Optimizing Your E-Commerce Checkout Process for Maximum Conversions
Your shopper has smoothly navigated the first few steps of the purchase funnel. They have moved through awareness, interest, and consideration and into the intent to purchase. Their items are in the cart, but something happens, and they abandon the journey at its crux. As an online retailer, this is probably your worst nightmare.
Digital marketers have spent years trying to make e-commerce checkout processes as seamless as possible. As a result, they’ve come up with one general guideline that encompasses multiple solutions: the checkout process should be as brief, simple, and distraction-free as possible.
Shoppers should not encounter any friction in the checkout process. Even the smallest inconvenience could cause them to give up and find the product elsewhere. There are a few key considerations to keep in mind when working to optimize your e-commerce platform’s checkout process for decreased abandonment.
Allow Guest Checkout
This cannot be stressed enough: do not force your shoppers to create an account in order to check out. Offer it as an option, but always make guest checkout readily available. In a 2016 survey, 23% of individuals that abandoned their shopping carts did so because they had to create an account. That’s nearly a quarter of all lost sales.
Many e-commerce companies use account creation to capture emails, but this can still be done separately. Ask them to enter their email in the guest checkout, and provide them with the option to opt-in for special offers. What really irritates shoppers most is creating and remembering a password.
Another alternative is to allow social sign-in. As most people are already signed into their social accounts, and this method doesn’t require password creation, this is a much easier way to go about it.
Make It Mobile-Friendly
With Google’s recent rollout of mobile-first indexing, in which Google favors the mobile version of websites for their index, having a mobile-friendly site is crucial. To further solidify this, current reports show that 19% of all US e-commerce sales take place on a mobile device. This figure is estimated to reach 27% by the end of this year.
These numbers will only continue to increase. Therefore, testing your checkout process for mobile-friendliness is a must. To begin, access the Google Search Console’s mobile-friendly test, and plug in your site URL to see how it performs.
Manually test your checkout’s mobile usability, also. Access it via your mobile device and keep an eye out for fields that are cut off, dropdowns that don’t work, or buttons that are difficult to select. The mobile checkout process should also closely resemble the desktop checkout process, so as not to confuse shoppers that may access their cart through both devices.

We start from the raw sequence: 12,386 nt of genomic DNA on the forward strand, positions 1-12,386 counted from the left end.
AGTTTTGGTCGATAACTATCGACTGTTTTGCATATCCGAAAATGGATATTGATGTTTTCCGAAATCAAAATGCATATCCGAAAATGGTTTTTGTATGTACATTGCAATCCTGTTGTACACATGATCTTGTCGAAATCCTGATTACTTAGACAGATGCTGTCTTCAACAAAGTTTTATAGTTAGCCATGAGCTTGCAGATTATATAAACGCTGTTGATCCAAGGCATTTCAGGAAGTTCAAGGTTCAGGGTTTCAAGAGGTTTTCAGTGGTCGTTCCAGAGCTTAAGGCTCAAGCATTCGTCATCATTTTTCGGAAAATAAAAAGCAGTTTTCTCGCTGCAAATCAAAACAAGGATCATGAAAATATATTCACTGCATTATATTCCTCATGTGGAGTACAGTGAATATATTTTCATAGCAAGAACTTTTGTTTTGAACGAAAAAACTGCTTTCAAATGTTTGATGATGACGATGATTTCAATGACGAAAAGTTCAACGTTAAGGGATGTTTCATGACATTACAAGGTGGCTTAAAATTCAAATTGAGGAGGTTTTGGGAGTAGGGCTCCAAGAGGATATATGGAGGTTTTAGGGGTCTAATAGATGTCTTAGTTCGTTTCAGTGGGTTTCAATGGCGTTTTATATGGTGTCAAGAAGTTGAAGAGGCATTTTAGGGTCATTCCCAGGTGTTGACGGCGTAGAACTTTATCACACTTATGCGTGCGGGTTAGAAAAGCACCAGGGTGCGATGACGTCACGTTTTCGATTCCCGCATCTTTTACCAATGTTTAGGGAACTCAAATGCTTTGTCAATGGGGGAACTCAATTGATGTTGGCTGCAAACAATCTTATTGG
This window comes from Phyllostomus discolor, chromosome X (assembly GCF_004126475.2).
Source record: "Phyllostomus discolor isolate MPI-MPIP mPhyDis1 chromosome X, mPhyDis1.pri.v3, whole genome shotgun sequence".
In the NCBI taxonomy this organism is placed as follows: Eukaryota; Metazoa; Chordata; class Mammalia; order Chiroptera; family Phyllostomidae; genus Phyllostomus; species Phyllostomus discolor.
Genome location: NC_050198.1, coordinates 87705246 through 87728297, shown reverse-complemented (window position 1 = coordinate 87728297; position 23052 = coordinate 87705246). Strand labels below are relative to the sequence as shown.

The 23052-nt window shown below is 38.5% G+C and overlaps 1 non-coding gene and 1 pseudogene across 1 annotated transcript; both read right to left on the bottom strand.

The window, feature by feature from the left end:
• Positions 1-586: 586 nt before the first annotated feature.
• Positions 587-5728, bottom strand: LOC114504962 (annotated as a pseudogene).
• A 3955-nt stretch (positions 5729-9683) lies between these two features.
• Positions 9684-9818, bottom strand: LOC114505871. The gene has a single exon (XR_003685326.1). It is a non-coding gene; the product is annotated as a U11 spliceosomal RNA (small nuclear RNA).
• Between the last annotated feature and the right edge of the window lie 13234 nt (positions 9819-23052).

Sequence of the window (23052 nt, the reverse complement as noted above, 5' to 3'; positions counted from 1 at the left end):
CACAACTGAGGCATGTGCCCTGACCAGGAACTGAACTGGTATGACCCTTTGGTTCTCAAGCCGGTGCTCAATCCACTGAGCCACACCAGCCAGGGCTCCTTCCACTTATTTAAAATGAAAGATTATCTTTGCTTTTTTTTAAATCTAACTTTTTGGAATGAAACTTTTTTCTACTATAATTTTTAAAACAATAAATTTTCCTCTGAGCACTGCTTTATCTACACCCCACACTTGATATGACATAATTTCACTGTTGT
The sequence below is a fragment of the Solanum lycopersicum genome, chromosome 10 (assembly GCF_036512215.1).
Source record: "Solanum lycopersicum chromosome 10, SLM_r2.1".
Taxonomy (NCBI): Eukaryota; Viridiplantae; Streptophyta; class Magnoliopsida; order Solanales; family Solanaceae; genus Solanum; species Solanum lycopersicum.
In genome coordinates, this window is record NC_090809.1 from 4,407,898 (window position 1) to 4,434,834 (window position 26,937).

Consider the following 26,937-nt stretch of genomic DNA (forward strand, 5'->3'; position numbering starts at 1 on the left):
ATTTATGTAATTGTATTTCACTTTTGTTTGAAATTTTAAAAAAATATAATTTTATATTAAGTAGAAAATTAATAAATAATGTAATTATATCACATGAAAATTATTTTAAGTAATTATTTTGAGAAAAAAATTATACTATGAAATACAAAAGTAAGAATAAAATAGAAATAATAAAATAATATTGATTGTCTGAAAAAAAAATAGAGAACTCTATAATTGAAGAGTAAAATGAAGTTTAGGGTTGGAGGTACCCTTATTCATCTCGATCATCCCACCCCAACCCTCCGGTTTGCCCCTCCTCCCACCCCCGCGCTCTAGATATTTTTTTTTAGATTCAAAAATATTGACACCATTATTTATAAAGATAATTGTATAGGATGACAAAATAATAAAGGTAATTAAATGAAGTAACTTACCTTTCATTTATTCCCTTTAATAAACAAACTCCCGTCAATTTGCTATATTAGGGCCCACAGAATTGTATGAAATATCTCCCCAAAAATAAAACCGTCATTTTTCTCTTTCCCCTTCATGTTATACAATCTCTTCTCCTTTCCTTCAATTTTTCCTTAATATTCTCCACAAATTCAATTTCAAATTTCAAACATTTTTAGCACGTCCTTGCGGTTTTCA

Simple Forms & Fields
It can be tempting to try and get all the info you possibly can out of customers. A checkout process with an extraneous amount of fields is a major turn-off. While there are certain high-value questions you can include, know where to draw the line.
For example, including a field for date of birth in order to offer your customers gifts and incentives for their birthday is a high-value ask. Make sure to make the reasoning for asking this known. Other kinds of fields, such as “How did you hear about us?” and “Would you like to refer a friend?” should be avoided if possible. Just seeing these fields in a checkout can make customers groan and turn away.
Evaluate the potential payoffs of the additional fields you wish to include in your checkout form. If it provides an opportunity to upsell or increases the likelihood of customer retention, go for it. But, if it’s solely self-serving, forego it. Questions that provide advertising metrics fall under the latter. Run trackable campaigns to obtain this information instead.
Clear Error Messaging
It happens to most of us. We fill out a form, hit submit, and receive an error message that something was filled out incorrectly. Maybe the field is highlighted in red, but that’s the extent of information the error message has provided you. You try re-entering the information every way you know how, unable to determine exactly what the error is.
Error messages should be specific, detailing exactly what is wrong with an entry, whether hyphens need to be inserted in a phone number, or a credit card expiration year needs to be four digits instead of two.
In addition to this, error messages should be appropriately placed where users can clearly see them after submitting the form. If a user hits submit at the bottom and the submission fails, but the error message is all the way at the top, it could take a user minutes before they scroll up and notice this.
Error messages should be placed on/around the fields in question, as well as within the user’s immediate eyesight. Otherwise, they’ll give up and go back to Amazon.
Less Is More
The ultimate lesson to be learned here is that your checkout process should be as uncomplicated as possible. This might require some A/B testing, as what works for some retailers may not necessarily work for others. For example, in light of making checkout simple, numerous retailers are experimenting with a single-page checkout.
In theory, a single-page checkout compounded by the aforementioned suggestions should boost your conversions. Behavioral studies show that the fewer clicks it takes to complete an action, the higher the conversion rate.
To maximize the convenience of your checkout process, you may also want to implement Google Autofill. This feature will fill out a shopper’s information for them, allowing them to breeze right through the checkout process. Once your customers know what they want, they want to get it as quickly as possible. They’ve spent enough time trying to research and locate the product in question, which means they’ll be all the more grateful for an easy checkout process – and all the more likely to return.